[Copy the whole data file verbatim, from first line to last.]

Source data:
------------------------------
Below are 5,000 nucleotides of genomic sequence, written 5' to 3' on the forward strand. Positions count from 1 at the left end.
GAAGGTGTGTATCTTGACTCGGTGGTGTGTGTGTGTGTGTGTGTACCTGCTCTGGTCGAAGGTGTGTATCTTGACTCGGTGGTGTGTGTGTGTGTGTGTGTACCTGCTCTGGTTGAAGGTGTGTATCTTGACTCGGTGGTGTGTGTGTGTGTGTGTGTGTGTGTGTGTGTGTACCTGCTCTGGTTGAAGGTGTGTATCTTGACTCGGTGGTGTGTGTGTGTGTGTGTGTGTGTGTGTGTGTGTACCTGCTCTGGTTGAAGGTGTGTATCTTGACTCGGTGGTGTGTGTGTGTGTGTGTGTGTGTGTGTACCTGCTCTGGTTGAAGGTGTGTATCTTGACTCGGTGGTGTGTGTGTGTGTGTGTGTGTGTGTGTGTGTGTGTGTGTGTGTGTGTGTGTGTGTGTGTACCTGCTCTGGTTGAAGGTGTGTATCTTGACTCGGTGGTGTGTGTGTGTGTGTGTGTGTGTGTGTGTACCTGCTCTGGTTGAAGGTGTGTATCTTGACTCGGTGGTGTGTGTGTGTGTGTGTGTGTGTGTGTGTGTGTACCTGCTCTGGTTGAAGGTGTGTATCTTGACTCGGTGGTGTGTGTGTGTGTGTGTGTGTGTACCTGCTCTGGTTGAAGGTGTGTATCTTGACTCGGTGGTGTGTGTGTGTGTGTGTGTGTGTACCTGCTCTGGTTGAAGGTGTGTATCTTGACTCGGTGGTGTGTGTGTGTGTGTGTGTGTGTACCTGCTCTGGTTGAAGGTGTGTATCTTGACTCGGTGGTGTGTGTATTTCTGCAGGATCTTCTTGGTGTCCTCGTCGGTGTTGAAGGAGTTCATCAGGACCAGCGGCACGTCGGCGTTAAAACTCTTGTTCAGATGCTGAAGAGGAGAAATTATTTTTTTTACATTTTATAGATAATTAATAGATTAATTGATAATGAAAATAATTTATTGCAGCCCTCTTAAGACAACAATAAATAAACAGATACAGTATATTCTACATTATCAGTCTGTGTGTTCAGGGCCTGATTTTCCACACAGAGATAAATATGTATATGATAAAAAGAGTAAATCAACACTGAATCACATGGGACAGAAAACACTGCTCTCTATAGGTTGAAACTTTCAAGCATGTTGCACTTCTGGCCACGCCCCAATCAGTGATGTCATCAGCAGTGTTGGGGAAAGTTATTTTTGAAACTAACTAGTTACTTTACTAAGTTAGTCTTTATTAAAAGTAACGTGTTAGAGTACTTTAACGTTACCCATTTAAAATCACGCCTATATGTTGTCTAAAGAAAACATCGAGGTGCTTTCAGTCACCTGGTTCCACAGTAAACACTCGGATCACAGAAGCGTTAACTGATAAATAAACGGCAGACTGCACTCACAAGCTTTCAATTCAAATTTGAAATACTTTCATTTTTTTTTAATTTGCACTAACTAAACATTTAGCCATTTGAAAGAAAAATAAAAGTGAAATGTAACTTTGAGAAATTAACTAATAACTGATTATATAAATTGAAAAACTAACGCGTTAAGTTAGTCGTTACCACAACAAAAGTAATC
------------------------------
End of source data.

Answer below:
Below are 5,000 nucleotides of genomic sequence, written 5' to 3' on the forward strand. Positions count from 1 at the left end.
GAAGGTGTGTATCTTGACTCGGTGGTGTGTGTGTGTGTGTGTGTACCTGCTCTGGTCGAAGGTGTGTATCTTGACTCGGTGGTGTGTGTGTGTGTGTGTGTACCTGCTCTGGTTGAAGGTGTGTATCTTGACTCGGTGGTGTGTGTGTGTGTGTGTGTGTGTGTGTGTGTGTACCTGCTCTGGTTGAAGGTGTGTATCTTGACTCGGTGGTGTGTGTGTGTGTGTGTGTGTGTGTGTGTGTGTACCTGCTCTGGTTGAAGGTGTGTATCTTGACTCGGTGGTGTGTGTGTGTGTGTGTGTGTGTGTGTACCTGCTCTGGTTGAAGGTGTGTATCTTGACTCGGTGGTGTGTGTGTGTGTGTGTGTGTGTGTGTGTGTGTGTGTGTGTGTGTGTGTGTGTGTGTGTACCTGCTCTGGTTGAAGGTGTGTATCTTGACTCGGTGGTGTGTGTGTGTGTGTGTGTGTGTGTGTGTACCTGCTCTGGTTGAAGGTGTGTATCTTGACTCGGTGGTGTGTGTGTGTGTGTGTGTGTGTGTGTGTGTGTACCTGCTCTGGTTGAAGGTGTGTATCTTGACTCGGTGGTGTGTGTGTGTGTGTGTGTGTGTACCTGCTCTGGTTGAAGGTGTGTATCTTGACTCGGTGGTGTGTGTGTGTGTGTGTGTGTGTACCTGCTCTGGTTGAAGGTGTGTATCTTGACTCGGTGGTGTGTGTGTGTGTGTGTGTGTGTACCTGCTCTGGTTGAAGGTGTGTATCTTGACTCGGTGGTGTGTGTATTTCTGCAGGATCTTCTTGGTGTCCTCGTCGGTGTTGAAGGAGTTCATCAGGACCAGCGGCACGTCGGCGTTAAAACTCTTGTTCAGATGCTGAAGAGGAGAAATTATTTTTTTTACATTTTATAGATAATTAATAGATTAATTGATAATGAAAATAATTTATTGCAGCCCTCTTAAGACAACAATAAATAAACAGATACAGTATATTCTACATTATCAGTCTGTGTGTTCAGGGCCTGATTTTCCACACAGAGATAAATATGTATATGATAAAAAGAGTAAATCAACACTGAATCACATGGGACAGAAAACACTGCTCTCTATAGGTTGAAACTTTCAAGCATGTTGCACTTCTGGCCACGCCCCAATCAGTGATGTCATCAGCAGTGTTGGGGAAAGTTATTTTTGAAACTAACTAGTTACTTTACTAAGTTAGTCTTTATTAAAAGTAACGTGTTAGAGTACTTTAACGTTACCCATTTAAAATCACGCCTATATGTTGTCTAAAGAAAACATCGAGGTGCTTTCAGTCACCTGGTTCCACAGTAAACACTCGGATCACAGAAGCGTTAACTGATAAATAAACGGCAGACTGCACTCACAAGCTTTCAATTCAAATTTGAAATACTTTCATTTTTTTTTAATTTGCACTAACTAAACATTTAGCCATTTGAAAGAAAAATAAAAGTGAAATGTAACTTTGAGAAATTAACTAATAACTGATTATATAAATTGAAAAACTAACGCGTTAAGTTAGTCGTTACCACAACAAAAGTAATC